Caring for patients with special needs
With a growing number of children between the ages of 3 and 17 being diagnosed with developmental disabilities—up from 16.2% in 2009-2011 to 17.8% in 2015-2017 in a study cited by the Centers for Disease Control and Prevention (CDC)—doctors of optometry have a role to play in providing eye and vision care to children.
For instance, attention-deficit/hyperactivity disorder (8.5% to 9.5%), autism spectrum disorder (1.1% to 2.5%) and intellectual disabilities (0.9% to 1.2%) saw increases, according to the CDC. And visual impairment is often associated with other impairments in children and adults.
“The vision problems in this population are much higher than the typically developing population,” says Catherine Heyman, O.D., who will present a course, “Evaluation and Management of Patients with Special Needs,” June 15 at Optometry’s Meeting® in Chicago. “So, the need for vision care is greater.”
Vision care can potentially positively impact patients’ ability to learn and improve their quality of life, adds Dr. Heyman, who is an associate dean of student affairs and associate professor in the Southern California College of Optometry at Marshall B. Ketchum University.
In her two-hour course, Dr. Heyman covers a number of topics, relying on her years of providing clinical care to patients and as coordinator of the Special Population/Pediatric Visual Impairment Service at the University Eye Center at Ketchum Health. Her research includes the effects of visual impairment in children on accommodation, and she is an active investigator for the Pediatric Eye Disease Investigator Group. Her schedule is booked months in advance, reflecting the demand for her services.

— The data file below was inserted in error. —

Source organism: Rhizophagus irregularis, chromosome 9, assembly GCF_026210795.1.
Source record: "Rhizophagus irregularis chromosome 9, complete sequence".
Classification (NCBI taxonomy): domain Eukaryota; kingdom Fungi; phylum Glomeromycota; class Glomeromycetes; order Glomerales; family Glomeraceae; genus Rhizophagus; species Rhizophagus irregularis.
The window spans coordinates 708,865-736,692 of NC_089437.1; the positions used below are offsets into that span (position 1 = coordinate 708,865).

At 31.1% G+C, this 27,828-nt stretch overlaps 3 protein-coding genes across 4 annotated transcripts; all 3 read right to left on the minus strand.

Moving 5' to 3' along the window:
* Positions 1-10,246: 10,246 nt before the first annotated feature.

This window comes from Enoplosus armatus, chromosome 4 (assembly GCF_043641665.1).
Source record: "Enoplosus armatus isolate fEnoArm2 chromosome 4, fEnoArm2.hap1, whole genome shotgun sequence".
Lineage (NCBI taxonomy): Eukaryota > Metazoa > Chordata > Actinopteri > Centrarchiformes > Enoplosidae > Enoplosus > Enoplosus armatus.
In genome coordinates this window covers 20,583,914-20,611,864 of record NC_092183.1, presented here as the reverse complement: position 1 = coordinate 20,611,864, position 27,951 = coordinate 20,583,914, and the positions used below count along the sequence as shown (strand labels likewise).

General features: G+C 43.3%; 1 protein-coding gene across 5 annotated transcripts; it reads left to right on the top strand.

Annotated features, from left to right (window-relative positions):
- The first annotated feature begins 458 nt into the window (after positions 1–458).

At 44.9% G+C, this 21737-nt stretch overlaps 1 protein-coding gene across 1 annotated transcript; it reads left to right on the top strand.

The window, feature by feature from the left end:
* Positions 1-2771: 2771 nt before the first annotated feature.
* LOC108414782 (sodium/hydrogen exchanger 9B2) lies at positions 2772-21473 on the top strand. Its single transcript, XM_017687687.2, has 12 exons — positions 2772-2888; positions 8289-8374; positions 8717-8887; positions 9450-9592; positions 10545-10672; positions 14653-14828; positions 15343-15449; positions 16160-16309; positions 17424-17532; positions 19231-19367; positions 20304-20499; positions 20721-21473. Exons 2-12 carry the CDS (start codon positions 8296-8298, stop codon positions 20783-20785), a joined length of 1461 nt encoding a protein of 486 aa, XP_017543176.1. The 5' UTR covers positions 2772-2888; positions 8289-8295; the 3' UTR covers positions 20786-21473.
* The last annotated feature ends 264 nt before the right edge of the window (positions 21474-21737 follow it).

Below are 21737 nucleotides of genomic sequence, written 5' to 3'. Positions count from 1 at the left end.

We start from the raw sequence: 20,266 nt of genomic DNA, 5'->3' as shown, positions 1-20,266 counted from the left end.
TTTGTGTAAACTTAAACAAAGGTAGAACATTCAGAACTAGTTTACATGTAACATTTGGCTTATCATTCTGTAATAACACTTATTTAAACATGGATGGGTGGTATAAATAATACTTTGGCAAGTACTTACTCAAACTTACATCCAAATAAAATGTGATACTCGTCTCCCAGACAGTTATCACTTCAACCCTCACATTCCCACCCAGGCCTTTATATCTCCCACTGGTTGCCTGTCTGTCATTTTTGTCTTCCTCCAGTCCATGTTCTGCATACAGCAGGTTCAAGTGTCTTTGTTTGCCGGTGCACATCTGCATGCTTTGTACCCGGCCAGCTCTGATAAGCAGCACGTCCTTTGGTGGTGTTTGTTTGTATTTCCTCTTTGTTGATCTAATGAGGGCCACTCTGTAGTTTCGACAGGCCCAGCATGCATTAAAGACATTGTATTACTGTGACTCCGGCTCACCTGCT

The course is aimed at doctors of optometry looking to build upon their skills in order to care for patients with special needs. Dr. Heyman will offer wisdom such as:
- Sometimes you have to rely on your objective tests more than having the person respond.
- You don’t have to change your skills to care for patients with disabilities. You’re adapting them.
- Practitioners should know what to look for going into the exam. Look up what you might expect to find.
- Create a waiting area environment where they won’t be overstimulated.
- Be prepared to be a part of an interdisciplinary team caring for a patient.
“With a few modifications to your exam room, potentially your waiting room, how you approach the patient, anybody can see this population,” she says. “The course is for anyone who is interested in learning a little bit more about how to reach this population and do it well. The things I am talking about would be translatable to adults or children.”
Register for Optometry’s Meeting, which offers the most pertinent and actionable learning to date! New, revamped educational formats offer interactive, experiential learning that enables doctors to practice at the top of their license. Over 200 hours of expert-led continuing education (CE) and professional development (22 CEE/TQ credits) are available.
What: Evaluation and Management of Patients with Special Needs
When: Wednesday, June 15, 3-5 p.m.
Credit hours: 2 hours CEE, COPE
What: Providing Visual Care to Patients on the Autism Spectrum
When: Friday, June 17, 7-8 a.m.
Who: Doctors and paraoptometrics
Credit hours: 1 hour COPE, CPC
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